Figure imgb0001
  • Patent No. 443,191 shows an air filter including cotton/wool soaked with medicine or glycerine. No. 3,491,754 shows a breath warmer including layers of foam, metal foil and nylon mesh. No. 3,814,,094 shows a breath warmer including layers of aluminum screen and foam rubber. No. 3,932,153 shows a bacteria filter including a disk of porous Teflon impregnated with micro glass fiber on one side and nylon or glass cloth on the other side. The disk has its edge clamped between two housing parts. No. 3,941,862 shows a gas diffuser for use in a humidifier. No. 4,063,913, No. 4,133,656 and No. 4,171,962 show a bacteria filter including filter paper. No. 4,318,398 shows a humidity exchanger including vapor permeable fiber tubes. British No. 2,053,694 shows an exchanger including tubular fibers.
  • It is a general object of this invention to provide an improved heat and moisture exchanger which is also a bacterial and viral filter.
  • Summary of the Invention
  • Apparatus in accordance with this invention comprises first and second housing parts which are secured together to form a hollow housing. Ports or openings are formed in the housing for connection to a patient and to a source of breathable gas, and the hollow interior of the housing forms a passageway for inhalation and exhalation gases flowing to and from the patient. An insert is mounted within the housing and across the passageway, and comprises first and second materials. The first material forms a large surface area for the exchange of heat and moisture by condensation and evaporation. The second material is hydrophilic and absorbs moisture and then releases it by evaporation. The insert further acts as a filter of bacteria and virus.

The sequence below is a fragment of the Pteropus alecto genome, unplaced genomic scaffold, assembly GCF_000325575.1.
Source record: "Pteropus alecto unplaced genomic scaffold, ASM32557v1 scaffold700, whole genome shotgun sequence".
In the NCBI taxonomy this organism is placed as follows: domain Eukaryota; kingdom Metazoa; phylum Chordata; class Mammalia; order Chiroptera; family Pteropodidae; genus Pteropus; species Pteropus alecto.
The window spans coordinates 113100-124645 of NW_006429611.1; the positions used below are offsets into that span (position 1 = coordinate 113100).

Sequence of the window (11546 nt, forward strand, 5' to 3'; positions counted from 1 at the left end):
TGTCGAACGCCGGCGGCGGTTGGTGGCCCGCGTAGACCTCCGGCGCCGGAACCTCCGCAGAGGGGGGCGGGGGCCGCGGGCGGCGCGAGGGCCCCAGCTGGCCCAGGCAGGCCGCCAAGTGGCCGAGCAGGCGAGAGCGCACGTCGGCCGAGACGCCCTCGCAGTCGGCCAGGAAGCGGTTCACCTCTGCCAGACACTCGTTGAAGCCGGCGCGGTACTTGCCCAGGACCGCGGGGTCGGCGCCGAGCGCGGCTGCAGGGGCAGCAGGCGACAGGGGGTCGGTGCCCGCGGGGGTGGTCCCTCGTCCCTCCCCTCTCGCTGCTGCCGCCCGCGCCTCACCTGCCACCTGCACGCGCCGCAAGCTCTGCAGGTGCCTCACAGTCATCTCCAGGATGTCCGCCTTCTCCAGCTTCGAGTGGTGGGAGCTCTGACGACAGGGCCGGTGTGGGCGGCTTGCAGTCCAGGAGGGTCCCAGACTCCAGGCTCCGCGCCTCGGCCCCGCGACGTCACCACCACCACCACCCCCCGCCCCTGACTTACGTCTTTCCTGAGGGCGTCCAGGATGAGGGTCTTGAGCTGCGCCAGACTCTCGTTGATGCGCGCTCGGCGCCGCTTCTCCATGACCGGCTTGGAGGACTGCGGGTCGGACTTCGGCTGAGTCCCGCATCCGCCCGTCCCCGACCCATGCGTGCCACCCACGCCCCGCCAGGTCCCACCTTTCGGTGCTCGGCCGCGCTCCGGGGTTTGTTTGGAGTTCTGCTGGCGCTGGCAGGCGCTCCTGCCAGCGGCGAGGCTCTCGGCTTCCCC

• Brief Description of the Drawings
  • The foregoing and other objects and advantages of the present invention will become apparant from the following detailed description taken in conjunction with the accompanying figures of the drawing, wherein:
    • Fig. 1 is an illustration of an exchanger in accordance with the invention in use by a patient;
    • Fig. 2 is an enlarged exploded view of the exchanger;
    • Fig. 3 is a sectional view of the exchanger;
    • Fig. 4 is a view taken on the line 4-4 of Fig. 2; and
    • Fig. 5 is a view taken on the line 5-5 of Fig. 2.
    Detailed Description of the Drawings
  • Fig. 1 shows a heat and moisture exchanger 10 in use by a patient indicated generally by the numeral 11. An endotracheal tube 12 is connected between an adaptor 9 and the patient, the tube 12 extending into the trachea of the patient, and the adaptor is connected to the exchanger. The other side of the exchanger 10 is connected to the center leg of a Y-piece 8, the other two legs of the Y-piece being connected by tubes 14 to a machine 13 such as an anesthesia gas or ventilation machine which is designed to supply a breathable gas to the patient 11. The gas may be oxygen or an anesthetic, for example. During such use, both the inhaled and the exhaled gases flow through the exchanger 10. During exhalation, a portion of the heat and the moisture of the exhaled gas is removed from the gas by the exchanger 10, and during inhalation, heat and moisture are transferred from the exchanger 10 to the gas prior to inhalation by the patient.